The Chairman motions Hung to approach. The minister winces as he turns to face the Chairman’s cold stare. He does not know how else to explain it but to tell it straight. It’s his responsibility to mine the words. Changing the appearance of a word changes all of its associations on which other related words depend for meaning. Each character in the Chinese language is unique and they build on each other to form new, compound characters, which then evolve into even more complex words. Most of the 30,000 words in the dictionary descended from merely 250 basic characters through thousands of years of history and evolution. Imagine these words getting a face change virtually overnight, their roots gone forever. Besides—

“What? Out with it,” says the Chairman. 

In a wavering voice, the minister relays the concerns from the scholarly experts on the imminent catastrophic impact on the cultural reference systems. Ancient scrolls, cultural sites, fossils and cave carvings, not to mention tomes upon tomes of history, all recorded in traditional language, are now doomed to become objects of amnesia overnight. Reforming history necessarily means destroying it. People will become strangers to their own culture…

“Let me understand, you’re saying that my four-year plan is—” Mao drops his brush and takes off his spectacles, “unrealistic?” 

“Ye-yessir. No-no-sir. Sorry sir. That’s what all my experts tell me. Not me, sir, you understand—I’m all in,” again with a bow.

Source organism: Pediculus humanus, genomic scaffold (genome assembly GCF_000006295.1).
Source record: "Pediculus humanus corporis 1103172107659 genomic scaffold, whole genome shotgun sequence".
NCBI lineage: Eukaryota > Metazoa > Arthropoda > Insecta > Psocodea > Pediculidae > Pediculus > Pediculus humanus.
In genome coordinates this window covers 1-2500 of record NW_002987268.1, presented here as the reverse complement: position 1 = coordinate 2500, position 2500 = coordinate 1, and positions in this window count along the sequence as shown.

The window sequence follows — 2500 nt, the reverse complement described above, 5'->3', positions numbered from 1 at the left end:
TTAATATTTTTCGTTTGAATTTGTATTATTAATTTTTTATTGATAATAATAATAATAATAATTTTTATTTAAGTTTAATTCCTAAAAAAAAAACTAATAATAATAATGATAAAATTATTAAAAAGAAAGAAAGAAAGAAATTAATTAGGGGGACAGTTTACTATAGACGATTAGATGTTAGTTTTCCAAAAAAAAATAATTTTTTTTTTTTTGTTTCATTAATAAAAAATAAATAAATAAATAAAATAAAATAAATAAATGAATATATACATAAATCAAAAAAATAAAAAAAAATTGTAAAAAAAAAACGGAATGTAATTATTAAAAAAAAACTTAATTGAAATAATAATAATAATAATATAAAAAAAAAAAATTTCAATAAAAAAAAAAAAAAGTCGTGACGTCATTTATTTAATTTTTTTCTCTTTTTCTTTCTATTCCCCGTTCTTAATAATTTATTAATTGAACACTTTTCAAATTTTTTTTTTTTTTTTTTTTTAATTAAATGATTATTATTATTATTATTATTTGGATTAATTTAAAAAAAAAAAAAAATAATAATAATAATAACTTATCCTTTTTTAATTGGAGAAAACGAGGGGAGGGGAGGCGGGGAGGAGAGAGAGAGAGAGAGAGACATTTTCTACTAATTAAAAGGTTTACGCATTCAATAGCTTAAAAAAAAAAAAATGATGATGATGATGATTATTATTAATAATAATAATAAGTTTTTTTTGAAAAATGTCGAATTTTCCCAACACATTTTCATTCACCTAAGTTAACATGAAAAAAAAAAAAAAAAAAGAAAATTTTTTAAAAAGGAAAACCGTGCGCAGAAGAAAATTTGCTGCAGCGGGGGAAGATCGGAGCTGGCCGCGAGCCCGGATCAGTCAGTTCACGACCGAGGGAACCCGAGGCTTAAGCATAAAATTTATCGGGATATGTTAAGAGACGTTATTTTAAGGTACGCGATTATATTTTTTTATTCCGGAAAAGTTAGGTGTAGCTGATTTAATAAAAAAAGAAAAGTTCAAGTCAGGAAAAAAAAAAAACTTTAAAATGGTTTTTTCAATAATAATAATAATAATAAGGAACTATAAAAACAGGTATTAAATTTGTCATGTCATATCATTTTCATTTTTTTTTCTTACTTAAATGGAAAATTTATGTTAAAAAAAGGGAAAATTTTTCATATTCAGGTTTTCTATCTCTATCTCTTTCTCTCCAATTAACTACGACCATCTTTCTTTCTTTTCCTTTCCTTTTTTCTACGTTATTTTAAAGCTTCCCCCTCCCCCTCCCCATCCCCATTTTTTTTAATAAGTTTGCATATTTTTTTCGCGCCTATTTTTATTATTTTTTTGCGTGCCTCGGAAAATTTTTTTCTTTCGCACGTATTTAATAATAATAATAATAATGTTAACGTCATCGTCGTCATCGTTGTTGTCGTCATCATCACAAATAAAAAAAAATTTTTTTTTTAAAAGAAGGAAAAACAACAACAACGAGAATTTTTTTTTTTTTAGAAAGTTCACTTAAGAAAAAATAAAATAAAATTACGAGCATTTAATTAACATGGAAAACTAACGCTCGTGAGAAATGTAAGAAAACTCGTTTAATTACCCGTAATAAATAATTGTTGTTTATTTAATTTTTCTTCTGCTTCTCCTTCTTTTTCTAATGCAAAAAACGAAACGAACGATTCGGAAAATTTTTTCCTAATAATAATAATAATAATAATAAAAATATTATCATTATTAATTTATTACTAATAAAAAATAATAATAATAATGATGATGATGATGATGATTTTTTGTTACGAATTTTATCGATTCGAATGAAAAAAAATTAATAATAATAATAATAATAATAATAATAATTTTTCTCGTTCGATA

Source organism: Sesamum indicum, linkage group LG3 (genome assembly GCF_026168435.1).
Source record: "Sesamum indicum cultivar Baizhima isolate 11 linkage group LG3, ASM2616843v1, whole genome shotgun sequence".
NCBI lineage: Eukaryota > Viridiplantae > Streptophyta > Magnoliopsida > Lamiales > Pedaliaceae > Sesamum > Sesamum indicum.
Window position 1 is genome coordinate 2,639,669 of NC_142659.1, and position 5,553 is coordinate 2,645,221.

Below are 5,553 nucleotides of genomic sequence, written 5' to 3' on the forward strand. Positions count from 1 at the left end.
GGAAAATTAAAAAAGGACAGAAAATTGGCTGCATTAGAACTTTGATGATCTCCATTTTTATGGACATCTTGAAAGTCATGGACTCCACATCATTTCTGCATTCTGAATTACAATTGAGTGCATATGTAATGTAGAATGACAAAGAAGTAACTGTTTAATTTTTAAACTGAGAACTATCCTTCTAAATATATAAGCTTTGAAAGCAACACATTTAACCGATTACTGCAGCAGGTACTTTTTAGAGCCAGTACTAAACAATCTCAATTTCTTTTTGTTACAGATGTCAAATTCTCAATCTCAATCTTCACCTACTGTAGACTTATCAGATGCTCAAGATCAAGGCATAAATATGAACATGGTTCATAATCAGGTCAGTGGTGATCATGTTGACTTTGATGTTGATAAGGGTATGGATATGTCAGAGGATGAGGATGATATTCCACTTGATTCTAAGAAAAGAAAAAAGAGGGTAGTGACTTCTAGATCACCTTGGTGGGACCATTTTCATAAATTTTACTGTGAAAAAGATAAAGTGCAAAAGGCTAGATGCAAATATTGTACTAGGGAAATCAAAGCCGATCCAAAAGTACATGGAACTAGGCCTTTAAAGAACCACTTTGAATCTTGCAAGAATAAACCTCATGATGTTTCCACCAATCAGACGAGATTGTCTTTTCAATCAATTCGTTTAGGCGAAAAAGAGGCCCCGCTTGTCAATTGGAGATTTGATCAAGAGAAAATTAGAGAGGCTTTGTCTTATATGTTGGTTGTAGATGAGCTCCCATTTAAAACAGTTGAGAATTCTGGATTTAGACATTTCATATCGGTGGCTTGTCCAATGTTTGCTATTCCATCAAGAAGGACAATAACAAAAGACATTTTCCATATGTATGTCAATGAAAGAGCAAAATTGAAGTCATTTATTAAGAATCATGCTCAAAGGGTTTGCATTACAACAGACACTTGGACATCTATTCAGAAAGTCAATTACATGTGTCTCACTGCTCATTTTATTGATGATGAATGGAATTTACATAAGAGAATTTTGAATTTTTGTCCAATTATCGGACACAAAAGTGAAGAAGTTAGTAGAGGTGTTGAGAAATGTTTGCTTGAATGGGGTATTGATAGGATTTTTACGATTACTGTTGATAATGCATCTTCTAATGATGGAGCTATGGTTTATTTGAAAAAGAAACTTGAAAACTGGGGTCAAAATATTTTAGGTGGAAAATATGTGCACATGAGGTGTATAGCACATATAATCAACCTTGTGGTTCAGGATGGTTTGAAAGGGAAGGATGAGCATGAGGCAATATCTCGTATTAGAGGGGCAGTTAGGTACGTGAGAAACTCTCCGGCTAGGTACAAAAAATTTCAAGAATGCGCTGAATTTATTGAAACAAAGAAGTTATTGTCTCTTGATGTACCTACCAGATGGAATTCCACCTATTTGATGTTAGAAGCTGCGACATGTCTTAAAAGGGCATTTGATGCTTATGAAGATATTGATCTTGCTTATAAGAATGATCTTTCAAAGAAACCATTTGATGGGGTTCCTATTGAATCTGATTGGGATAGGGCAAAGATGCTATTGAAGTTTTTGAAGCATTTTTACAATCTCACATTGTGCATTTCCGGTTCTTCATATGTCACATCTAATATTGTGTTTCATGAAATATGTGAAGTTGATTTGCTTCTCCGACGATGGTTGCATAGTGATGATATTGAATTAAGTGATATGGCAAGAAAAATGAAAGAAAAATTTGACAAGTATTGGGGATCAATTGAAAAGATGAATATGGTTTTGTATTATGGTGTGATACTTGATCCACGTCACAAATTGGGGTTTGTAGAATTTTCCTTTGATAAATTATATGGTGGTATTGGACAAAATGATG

The Chairman gets up from his desk and starts to pace around the room. “I’ve been thinking about this myself lately. And I concur. The Four-Year-Plan may be a bit ambitious, but no one else needs to know. It’s just a random number I threw in for our big brother in the Kremlin.” He looks up at a large map on the wall. China lays bare like a shriveling maple leaf. A big chunk of the northern lands is missing, as though some worm has taken a big bite out of it. The Chairman points his finger at the missing part, namely the Outer Mongolia, now a newly minted buffer zone that was gifted to Stalin in Yalta.[6]

“The Russians are taking over the territory, pushing our people out,” Mao said. “Those who stayed behind were forbidden to speak their native language. They were forced to speak Russian. That’s how they do it. Stalin told me himself—to tame the people, you fix their language first,’” he said. “But I can’t deal with that right now. Outer Mongolia is done. Nothing we can do about it. Now we must bring down the old bourgeoisie. It must go, and it must go now.” He fixes his eyes on Hung and cleaves his fat palm through the air. “Chop-chop.”

“Chop-chop?” The minister’s face turns white. 

“Not you, moron,” says the Chairman. “I mean the old language. Just do it. Chop it up—slice or dice, whatever. The traditional language is too difficult for the masses to learn, that’s the reality. The rest of it is pure nonsense. Who cares about the street noises! It doesn’t matter. Revolution has consequences. We’ll deal with whatever side effects after we take care of our enemies. Is that clear? Now off you go.” 

The minister steps back and takes his leave. The Chairman picks up the red book and thumbs through the pages. Before the minister reaches the door, the Chairman calls him back and tosses the red book to him half-way across the room. “Give me the traditional version,” he says. “Can’t read this crap!”

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Written by: John Tsao

I had been an engineer–now retired, trying to write, and is currently enrolled in the Short Fiction class at CCSF. Formerly I’ve attended the MFA program in nonfiction at USF and graduated in 2014. I’ve been writing ever since.